Tell me a bit about your character Beatie in the play Roots.
She left home in Norfolk at 16 to work as a waitress, and then moved to London to work after that, so she's 22 now and has been away from the family home for a long time and met a boy called Ronnie who's got all these ideas about socialism that are completely alien to her.
So it's about changing attitudes at the end of the Fifties?
It is: they've gone on that march against the H-bomb, the Aldermaston march, and I get the feeling they're part of quite a bohemian world in London, that she loves, with the political meetings, and they're working really hard and are really skint. But then she comes back to her family who are stuck, living very happily in deepest, darkest Norfolk.
You're good at accents, aren't you? I had a bit of a stalk…
I wasn't outside your door! I just saw it on your agent's website. Do you find them easy?
Not at first, but I do have an ear because I grew up in Herefordshire on the borders with Wales so it was neither one nor the other. I was always told at school I was posh, then I came to London and here I'm told I have a country accent.
Do you have a favourite accent?
I quite enjoyed doing a New York accent for [the Clifford Odets play] Rocket to the Moon. Some might argue it wasn't so good.
Have you been enjoying being in the theatre again?
I can't tell you how much I love being back rehearsing. Schedules on TV are so tight and it feels like they get tighter and tighter with every passing year. The idea of asking where your character's come from or where they grew up – you would just get a little bit laughed at.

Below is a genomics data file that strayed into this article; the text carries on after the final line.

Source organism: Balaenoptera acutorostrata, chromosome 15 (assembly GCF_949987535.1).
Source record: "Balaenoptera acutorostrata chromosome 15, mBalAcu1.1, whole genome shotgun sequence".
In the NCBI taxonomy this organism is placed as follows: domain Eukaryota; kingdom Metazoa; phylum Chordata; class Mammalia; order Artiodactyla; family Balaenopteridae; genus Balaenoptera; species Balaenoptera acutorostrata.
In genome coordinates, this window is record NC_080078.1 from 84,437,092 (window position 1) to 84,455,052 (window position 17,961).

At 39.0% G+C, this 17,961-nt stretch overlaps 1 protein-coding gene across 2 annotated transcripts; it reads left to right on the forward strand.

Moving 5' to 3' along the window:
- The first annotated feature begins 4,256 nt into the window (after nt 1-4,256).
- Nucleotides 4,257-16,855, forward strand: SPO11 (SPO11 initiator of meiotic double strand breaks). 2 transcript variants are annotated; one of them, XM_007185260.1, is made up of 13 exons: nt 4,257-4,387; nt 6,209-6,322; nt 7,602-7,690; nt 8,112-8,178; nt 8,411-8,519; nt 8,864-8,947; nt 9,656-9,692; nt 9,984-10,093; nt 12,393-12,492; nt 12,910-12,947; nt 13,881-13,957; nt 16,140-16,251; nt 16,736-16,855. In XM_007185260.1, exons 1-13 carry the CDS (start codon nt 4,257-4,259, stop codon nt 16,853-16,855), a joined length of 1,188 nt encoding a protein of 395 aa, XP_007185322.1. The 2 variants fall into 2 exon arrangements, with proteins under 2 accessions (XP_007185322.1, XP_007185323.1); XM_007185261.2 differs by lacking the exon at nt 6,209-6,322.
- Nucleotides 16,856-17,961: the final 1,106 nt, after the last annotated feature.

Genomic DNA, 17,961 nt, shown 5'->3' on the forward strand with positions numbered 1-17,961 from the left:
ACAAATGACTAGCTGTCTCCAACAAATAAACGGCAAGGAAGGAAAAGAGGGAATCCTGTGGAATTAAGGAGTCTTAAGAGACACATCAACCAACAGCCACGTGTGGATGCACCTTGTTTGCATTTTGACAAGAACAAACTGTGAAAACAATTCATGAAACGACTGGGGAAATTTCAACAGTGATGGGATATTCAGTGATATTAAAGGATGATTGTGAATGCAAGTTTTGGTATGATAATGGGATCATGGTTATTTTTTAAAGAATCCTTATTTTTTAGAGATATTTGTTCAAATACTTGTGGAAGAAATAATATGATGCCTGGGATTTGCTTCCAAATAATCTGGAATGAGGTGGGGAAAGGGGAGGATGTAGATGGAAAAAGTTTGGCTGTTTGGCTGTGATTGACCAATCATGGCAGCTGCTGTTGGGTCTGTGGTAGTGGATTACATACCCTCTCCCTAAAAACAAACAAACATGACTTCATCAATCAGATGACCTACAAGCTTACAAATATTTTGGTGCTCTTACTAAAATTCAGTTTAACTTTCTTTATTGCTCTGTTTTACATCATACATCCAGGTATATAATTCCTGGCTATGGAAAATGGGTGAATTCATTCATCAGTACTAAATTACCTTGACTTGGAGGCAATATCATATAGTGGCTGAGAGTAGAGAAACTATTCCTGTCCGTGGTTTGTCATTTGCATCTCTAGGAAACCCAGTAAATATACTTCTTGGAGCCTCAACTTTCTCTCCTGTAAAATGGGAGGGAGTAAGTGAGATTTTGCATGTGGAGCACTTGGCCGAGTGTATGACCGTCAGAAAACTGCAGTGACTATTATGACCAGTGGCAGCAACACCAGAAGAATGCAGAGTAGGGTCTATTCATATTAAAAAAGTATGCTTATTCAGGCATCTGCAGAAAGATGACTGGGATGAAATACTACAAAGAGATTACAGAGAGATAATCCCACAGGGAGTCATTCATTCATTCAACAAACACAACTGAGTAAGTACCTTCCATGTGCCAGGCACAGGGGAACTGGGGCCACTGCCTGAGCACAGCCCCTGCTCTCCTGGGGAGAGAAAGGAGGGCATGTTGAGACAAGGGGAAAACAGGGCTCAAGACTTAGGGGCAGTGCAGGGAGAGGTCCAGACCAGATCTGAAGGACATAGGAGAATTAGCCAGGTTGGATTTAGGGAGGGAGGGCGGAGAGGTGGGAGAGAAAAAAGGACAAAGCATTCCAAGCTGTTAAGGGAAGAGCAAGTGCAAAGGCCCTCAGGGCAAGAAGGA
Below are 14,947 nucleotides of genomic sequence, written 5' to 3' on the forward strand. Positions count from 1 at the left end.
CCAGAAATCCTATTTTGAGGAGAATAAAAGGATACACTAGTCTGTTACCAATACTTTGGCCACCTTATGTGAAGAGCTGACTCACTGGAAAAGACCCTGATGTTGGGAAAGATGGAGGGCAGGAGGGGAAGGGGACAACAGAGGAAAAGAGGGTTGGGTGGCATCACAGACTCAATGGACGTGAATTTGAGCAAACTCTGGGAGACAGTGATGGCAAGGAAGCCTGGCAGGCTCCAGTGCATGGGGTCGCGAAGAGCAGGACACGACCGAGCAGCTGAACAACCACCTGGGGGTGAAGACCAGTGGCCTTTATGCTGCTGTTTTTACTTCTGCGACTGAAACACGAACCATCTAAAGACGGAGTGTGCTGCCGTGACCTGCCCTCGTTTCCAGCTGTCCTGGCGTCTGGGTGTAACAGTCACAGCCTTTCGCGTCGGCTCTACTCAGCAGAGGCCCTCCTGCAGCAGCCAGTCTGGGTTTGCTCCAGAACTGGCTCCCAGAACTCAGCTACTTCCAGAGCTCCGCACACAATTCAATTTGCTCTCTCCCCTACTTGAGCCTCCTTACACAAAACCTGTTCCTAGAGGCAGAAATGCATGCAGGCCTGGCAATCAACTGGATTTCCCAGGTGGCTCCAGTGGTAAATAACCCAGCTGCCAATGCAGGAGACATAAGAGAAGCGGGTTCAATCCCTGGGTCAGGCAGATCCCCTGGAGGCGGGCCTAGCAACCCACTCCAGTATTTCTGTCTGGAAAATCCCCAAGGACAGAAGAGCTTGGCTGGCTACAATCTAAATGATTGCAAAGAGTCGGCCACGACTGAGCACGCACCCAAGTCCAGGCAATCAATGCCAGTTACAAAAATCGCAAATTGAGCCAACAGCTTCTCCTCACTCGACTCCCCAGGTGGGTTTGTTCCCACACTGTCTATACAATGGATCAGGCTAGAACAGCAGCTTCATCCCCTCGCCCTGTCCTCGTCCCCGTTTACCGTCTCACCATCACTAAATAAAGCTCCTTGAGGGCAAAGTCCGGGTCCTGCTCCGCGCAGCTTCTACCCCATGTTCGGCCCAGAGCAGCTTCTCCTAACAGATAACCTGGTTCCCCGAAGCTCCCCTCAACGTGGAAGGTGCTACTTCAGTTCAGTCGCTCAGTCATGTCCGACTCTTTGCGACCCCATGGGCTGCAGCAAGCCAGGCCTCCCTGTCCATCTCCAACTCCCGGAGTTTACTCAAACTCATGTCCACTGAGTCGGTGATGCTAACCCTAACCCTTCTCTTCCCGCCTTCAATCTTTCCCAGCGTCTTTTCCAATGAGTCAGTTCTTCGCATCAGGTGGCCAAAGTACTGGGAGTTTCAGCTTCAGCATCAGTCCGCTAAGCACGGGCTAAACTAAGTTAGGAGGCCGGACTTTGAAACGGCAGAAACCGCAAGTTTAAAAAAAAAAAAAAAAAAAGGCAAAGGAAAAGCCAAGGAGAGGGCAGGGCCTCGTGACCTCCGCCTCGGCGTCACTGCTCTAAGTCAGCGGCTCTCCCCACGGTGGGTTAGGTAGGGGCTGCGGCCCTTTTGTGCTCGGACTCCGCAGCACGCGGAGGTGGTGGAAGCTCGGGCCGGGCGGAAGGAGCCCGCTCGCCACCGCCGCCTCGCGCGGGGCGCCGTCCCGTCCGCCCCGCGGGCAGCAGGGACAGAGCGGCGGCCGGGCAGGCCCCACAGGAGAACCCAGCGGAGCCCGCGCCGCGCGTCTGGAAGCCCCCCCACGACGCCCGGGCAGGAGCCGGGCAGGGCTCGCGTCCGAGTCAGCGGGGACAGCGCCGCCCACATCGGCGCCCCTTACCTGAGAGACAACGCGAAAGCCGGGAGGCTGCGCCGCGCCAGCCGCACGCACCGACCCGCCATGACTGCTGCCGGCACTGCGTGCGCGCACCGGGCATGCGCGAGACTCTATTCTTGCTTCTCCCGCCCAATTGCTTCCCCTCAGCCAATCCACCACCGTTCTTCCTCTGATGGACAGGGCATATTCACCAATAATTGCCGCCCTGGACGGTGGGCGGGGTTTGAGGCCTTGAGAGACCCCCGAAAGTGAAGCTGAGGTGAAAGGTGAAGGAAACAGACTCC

Is it more like "Just read your lines, darling"?
"Hit your marks! Please! On the first take, and then we can move on." Kevin Spacey did a huge speech in Edinburgh, and his shtick was just because you can go fast doesn't mean you should go fast, which I think a lot of production companies should take note of. But here, I could have wept! We were sat around a table talking about our characters and the themes of the play and it's like being back in school again doing your favourite subject.
You're in Call the Midwife, the BBC's hugely popular drama; is there a lot of pressure?
I don't think there's any more pressure than there would be for any other TV thing – that's just the way it is. They want to get five to six pages down in a day, which is a hell of a lot. Personally, I think it's not good. Spend the time, you know? It's just relentless. I'm not moaning, because it is a bloody amazing job. What people's perceptions of you are when you come out of something like that, that's been the most interesting thing.
When the interview with you was confirmed, we were sent an interesting portfolio of photographs by Guy Aroche.
Oh God! Those?
Are we in for a Raine rebrand?
Ha, ha… Did you see all of them? Some of them were quite raunchy.
They were. The album should have been titled Make it Raine.
Here Comes the Raine Again is my favourite one.
Jessica Raine, born in 1982, is best known for playing Nurse Jenny on BBC1's Call the Midwife. She takes the lead role of Beatie Bryant in the Donmar's new production of Arnold Wesker's Roots, running until 30 November